But between the beefsteaks and the plums, the cherry and the grape tomatoes, and those beautiful heirlooms, it can be difficult to choose the right kind of tomato to use for a recipe. If you’re not always sure which one to go with, here’s a rundown of some common varieties and the best way to put ‘em to work.
What they are: Big and juicy, these tomatoes can get pretty hefty at their peak.
What they’re good for: Slicing for salads, sandwiches or burgers.
Recipe: Beefsteak Tomato Sandwich
Plum or Romas
What they are: Shaped more like cylinders, plum and roma tomatoes are best for processing and canning. They typically have fewer seeds and are generally a better choice in the off-season. Romas are a type of plum tomato.
What they’re good for: Pasta sauces and salsas.
Recipes: Charred Tomato Salsa, Shakshuka
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What they are: Non-hybrid tomatoes that come from seeds dating back at least 50 years. There are many kinds of heirlooms, but they are all “openly pollinated,” or, in other words, never genetically modified.
What they’re good for: Eating with a little salt and nothing else. Maybe some basil, or cooked onto a pie if you’re feeling decadent.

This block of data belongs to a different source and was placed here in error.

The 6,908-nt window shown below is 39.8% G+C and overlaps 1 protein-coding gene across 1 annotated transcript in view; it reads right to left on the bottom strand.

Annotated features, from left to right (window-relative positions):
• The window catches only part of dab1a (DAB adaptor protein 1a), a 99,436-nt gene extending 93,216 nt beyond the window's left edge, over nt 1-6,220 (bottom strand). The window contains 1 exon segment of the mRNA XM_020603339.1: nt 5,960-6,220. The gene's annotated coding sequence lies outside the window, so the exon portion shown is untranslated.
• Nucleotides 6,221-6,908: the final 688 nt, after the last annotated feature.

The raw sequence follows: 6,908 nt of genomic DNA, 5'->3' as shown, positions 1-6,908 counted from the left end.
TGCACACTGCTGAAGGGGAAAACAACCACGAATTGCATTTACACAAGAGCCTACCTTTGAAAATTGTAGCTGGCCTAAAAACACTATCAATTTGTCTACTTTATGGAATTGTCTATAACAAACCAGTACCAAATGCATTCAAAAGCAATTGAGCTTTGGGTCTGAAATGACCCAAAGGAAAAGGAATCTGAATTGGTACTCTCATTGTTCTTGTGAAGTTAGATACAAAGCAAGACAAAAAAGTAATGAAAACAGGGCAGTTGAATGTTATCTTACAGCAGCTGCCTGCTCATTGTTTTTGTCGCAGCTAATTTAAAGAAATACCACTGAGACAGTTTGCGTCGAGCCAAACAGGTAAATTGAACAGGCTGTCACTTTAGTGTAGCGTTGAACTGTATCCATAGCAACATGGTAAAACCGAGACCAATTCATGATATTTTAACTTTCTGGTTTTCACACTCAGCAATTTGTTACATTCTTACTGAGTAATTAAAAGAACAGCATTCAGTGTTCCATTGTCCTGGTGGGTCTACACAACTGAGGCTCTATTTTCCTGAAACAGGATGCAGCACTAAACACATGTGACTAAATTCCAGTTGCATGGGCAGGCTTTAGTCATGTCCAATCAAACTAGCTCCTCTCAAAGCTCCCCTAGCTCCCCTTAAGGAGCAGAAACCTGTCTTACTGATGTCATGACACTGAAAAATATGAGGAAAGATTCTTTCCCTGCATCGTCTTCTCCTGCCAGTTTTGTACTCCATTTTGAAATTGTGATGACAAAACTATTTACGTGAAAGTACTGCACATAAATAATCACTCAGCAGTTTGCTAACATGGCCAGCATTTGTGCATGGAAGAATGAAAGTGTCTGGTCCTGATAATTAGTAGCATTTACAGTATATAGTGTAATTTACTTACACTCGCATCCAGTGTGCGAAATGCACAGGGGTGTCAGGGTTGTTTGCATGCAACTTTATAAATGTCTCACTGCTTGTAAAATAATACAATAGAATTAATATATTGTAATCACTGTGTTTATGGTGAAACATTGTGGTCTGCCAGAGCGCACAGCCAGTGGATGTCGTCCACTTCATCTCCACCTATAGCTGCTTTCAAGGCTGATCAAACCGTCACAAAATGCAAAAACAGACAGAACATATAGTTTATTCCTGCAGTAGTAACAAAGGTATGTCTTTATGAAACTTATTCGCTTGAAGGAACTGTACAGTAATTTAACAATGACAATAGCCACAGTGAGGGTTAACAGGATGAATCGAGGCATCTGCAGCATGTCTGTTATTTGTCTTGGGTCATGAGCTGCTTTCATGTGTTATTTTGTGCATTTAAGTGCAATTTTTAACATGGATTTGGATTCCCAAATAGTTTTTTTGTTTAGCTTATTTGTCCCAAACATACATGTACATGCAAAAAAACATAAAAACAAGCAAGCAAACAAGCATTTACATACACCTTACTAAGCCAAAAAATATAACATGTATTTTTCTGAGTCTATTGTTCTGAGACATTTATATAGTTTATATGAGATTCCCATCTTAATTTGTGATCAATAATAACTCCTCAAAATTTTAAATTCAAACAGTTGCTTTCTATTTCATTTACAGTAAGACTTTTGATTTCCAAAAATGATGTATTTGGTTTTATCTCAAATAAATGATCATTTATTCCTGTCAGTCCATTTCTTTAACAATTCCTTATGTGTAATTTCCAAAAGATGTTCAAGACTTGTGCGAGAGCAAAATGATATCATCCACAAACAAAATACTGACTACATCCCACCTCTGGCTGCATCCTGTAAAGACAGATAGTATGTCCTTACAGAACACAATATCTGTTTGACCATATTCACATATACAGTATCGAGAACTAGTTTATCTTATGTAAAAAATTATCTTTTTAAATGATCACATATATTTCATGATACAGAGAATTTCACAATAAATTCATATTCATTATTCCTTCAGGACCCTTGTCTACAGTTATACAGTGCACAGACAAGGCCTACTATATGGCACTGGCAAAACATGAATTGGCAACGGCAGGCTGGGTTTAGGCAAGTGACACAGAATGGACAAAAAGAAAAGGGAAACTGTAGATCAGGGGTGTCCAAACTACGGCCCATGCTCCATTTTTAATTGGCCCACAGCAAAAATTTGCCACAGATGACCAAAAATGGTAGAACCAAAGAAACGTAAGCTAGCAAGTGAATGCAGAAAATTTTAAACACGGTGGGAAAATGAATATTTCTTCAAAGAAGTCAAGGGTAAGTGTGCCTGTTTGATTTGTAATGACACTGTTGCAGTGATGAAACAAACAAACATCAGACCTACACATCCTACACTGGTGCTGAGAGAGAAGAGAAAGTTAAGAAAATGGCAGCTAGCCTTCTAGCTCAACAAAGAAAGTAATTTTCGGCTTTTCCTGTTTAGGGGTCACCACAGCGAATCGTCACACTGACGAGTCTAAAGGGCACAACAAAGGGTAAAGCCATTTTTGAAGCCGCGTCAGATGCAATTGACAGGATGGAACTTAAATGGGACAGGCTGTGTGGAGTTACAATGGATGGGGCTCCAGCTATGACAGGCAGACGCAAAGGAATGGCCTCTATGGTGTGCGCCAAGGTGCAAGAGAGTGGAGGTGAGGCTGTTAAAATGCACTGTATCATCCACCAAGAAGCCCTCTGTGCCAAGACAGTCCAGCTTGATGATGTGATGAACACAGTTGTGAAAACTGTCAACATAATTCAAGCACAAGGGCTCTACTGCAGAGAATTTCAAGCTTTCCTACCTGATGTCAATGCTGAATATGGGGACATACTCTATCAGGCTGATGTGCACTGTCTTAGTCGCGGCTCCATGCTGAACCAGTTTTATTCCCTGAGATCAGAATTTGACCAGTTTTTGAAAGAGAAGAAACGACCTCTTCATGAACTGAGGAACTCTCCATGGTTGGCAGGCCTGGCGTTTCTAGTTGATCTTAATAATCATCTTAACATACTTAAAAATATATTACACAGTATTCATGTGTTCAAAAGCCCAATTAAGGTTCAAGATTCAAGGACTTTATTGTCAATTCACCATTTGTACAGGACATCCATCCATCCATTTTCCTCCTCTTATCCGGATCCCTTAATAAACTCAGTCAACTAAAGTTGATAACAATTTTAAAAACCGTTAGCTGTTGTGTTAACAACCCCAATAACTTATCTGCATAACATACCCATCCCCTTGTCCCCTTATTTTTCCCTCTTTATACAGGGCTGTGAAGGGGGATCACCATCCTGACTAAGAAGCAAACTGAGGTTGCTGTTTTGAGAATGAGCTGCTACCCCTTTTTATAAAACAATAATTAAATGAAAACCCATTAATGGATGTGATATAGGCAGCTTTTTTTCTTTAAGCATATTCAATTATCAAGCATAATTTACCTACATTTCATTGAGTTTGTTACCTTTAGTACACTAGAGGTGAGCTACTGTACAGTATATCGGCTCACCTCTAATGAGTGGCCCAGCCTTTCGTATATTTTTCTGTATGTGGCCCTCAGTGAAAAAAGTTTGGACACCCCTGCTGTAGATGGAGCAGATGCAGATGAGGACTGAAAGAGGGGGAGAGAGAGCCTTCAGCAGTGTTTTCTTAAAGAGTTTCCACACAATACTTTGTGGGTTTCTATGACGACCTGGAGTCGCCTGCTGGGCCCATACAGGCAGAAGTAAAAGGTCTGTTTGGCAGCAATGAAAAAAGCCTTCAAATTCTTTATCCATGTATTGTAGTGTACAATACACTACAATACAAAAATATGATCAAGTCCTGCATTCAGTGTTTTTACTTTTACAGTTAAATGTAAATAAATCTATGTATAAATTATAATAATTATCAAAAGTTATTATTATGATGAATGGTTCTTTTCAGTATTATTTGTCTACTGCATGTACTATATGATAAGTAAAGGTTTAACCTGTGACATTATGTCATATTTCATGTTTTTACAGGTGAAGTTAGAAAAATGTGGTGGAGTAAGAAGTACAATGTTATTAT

Recipe: Tomato Pie
What they are: Sweet, round bite-size tomatoes that got their name because they’re about the same size and shape as cherries.
What they’re good for: Roasting or using on salads or skewers.
Recipes: Charred Tomato Oil, Grilled Tomato and Halloumi Skewers
What they are: Slightly smaller and sturdier than cherry tomatoes, these oblong-shaped tomatoes don’t have as many seeds and aren’t as juicy as their slightly bigger brothers. They’re usually a good bet in the off-season and tend to last longer than cherry tomatoes, too.
What they’re good for: Salads and pickling.
Recipe: Open-Faced Crab Sandwich with Pickled Tomatoes
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